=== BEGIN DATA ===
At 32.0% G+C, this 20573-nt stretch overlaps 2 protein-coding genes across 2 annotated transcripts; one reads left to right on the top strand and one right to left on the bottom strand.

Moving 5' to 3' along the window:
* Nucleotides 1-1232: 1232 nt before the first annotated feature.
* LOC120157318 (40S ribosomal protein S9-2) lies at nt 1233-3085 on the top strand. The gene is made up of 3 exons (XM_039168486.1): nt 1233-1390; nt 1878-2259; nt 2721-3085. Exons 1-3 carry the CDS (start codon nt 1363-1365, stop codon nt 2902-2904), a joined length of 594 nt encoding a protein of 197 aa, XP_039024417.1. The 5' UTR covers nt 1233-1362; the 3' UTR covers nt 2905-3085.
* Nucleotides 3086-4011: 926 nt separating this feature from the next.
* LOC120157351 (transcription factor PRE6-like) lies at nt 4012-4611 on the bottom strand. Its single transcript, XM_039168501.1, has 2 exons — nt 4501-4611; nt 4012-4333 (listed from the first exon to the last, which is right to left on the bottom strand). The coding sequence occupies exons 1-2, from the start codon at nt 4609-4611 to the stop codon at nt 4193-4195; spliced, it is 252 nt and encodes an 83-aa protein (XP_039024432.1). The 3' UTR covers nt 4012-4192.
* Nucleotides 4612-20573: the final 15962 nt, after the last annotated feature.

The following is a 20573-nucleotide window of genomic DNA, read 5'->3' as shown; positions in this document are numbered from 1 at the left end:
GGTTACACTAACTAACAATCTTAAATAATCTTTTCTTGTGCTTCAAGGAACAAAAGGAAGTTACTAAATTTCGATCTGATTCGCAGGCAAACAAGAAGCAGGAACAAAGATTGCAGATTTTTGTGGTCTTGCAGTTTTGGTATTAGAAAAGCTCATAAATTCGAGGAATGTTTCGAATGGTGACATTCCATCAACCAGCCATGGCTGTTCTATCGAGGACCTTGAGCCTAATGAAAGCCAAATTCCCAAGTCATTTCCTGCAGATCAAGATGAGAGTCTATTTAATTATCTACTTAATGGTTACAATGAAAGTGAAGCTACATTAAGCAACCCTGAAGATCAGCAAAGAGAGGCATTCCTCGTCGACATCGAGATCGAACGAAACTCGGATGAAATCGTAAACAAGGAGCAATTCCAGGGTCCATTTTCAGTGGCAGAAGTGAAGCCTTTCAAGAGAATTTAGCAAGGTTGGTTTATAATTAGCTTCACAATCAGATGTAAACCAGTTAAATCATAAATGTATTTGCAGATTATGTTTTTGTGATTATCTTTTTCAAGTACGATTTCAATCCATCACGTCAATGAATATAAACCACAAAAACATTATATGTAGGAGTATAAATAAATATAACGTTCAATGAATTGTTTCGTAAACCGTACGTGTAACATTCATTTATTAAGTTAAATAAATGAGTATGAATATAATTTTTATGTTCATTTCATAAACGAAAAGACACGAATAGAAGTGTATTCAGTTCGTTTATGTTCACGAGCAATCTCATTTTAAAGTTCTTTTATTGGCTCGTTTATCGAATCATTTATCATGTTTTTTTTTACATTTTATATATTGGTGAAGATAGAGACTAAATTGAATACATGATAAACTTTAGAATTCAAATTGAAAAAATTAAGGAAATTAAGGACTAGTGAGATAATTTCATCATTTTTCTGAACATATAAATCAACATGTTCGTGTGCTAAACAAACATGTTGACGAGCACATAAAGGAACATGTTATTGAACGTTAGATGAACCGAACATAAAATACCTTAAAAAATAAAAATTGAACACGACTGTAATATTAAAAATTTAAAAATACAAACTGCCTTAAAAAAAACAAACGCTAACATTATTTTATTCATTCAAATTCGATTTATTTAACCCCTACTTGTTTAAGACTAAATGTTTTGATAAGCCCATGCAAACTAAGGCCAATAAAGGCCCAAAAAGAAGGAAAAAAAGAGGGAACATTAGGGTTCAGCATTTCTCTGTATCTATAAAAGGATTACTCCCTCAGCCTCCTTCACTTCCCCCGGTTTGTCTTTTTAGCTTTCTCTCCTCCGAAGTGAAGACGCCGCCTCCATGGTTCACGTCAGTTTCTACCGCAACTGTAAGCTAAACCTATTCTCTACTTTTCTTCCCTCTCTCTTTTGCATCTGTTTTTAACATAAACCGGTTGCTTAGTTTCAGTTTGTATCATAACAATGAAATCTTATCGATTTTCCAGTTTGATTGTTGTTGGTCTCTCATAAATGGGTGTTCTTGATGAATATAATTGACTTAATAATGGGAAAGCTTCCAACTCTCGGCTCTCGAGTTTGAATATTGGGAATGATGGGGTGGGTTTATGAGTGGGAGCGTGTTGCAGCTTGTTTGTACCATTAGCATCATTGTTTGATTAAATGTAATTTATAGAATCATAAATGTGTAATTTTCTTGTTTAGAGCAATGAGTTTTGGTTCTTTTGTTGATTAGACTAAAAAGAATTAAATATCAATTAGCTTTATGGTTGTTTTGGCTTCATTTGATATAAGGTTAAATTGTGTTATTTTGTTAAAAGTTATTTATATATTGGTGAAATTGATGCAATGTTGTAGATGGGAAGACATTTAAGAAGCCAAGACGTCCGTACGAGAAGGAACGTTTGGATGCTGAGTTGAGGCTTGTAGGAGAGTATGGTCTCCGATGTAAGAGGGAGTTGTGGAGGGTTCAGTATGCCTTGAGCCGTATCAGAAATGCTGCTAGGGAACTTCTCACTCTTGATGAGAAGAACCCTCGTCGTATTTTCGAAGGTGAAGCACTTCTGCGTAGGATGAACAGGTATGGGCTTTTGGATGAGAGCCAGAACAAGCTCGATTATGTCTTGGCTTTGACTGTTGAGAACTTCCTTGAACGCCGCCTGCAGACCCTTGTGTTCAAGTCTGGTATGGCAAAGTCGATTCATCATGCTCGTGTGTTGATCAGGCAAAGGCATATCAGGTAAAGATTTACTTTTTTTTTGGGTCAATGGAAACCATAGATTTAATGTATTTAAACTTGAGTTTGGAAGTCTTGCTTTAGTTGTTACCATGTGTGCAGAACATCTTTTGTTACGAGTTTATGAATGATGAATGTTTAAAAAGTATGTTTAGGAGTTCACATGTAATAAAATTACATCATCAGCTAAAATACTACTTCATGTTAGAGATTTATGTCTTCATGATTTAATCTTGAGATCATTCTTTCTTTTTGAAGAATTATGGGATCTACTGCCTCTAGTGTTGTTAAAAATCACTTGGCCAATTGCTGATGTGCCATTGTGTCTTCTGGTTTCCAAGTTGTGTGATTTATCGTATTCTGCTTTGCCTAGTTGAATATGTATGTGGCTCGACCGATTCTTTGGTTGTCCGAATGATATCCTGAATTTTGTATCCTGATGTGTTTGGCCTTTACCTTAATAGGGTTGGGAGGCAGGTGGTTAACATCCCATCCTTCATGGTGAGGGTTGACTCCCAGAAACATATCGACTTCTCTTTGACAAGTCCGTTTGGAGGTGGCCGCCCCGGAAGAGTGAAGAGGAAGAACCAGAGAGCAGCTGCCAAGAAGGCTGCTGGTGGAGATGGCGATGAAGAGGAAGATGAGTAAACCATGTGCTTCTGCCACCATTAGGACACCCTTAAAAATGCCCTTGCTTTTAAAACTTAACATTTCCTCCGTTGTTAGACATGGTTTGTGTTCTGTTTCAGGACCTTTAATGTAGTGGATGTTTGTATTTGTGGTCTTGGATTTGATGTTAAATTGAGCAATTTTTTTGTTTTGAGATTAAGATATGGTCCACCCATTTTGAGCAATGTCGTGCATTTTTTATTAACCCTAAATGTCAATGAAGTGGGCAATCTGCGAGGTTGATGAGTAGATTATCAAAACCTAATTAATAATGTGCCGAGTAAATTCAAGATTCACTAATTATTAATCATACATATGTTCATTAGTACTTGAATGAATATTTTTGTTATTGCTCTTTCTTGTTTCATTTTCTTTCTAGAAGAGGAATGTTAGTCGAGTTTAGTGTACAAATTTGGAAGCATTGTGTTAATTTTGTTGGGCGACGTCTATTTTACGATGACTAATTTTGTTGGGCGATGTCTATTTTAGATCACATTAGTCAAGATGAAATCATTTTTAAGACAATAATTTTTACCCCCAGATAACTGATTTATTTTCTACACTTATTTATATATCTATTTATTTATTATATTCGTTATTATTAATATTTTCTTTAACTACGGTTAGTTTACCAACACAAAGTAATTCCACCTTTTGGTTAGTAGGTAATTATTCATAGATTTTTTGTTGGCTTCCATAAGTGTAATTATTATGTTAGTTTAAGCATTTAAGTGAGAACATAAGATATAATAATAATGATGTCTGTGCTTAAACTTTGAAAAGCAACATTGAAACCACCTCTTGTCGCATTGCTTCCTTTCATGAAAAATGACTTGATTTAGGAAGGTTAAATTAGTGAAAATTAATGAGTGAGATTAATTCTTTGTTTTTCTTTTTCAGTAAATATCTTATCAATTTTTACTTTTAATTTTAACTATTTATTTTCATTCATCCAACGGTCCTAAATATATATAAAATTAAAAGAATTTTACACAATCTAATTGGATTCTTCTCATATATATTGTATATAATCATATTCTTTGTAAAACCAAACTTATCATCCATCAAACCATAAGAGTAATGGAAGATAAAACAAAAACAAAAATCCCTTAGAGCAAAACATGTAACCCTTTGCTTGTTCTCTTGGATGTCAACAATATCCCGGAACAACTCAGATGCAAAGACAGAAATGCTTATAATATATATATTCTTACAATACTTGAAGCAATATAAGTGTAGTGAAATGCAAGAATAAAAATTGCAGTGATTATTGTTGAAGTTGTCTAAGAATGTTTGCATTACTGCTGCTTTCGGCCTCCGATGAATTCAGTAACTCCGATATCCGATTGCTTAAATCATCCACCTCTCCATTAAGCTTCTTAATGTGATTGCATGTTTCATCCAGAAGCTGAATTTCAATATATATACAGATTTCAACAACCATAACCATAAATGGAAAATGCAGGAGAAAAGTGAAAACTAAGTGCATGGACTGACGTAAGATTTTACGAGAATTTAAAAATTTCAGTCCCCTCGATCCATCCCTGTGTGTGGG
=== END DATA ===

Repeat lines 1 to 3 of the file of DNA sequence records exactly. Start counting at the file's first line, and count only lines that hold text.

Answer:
At 32.0% G+C, this 20573-nt stretch overlaps 2 protein-coding genes across 2 annotated transcripts; one reads left to right on the top strand and one right to left on the bottom strand.

Moving 5' to 3' along the window:
* Nucleotides 1-1232: 1232 nt before the first annotated feature.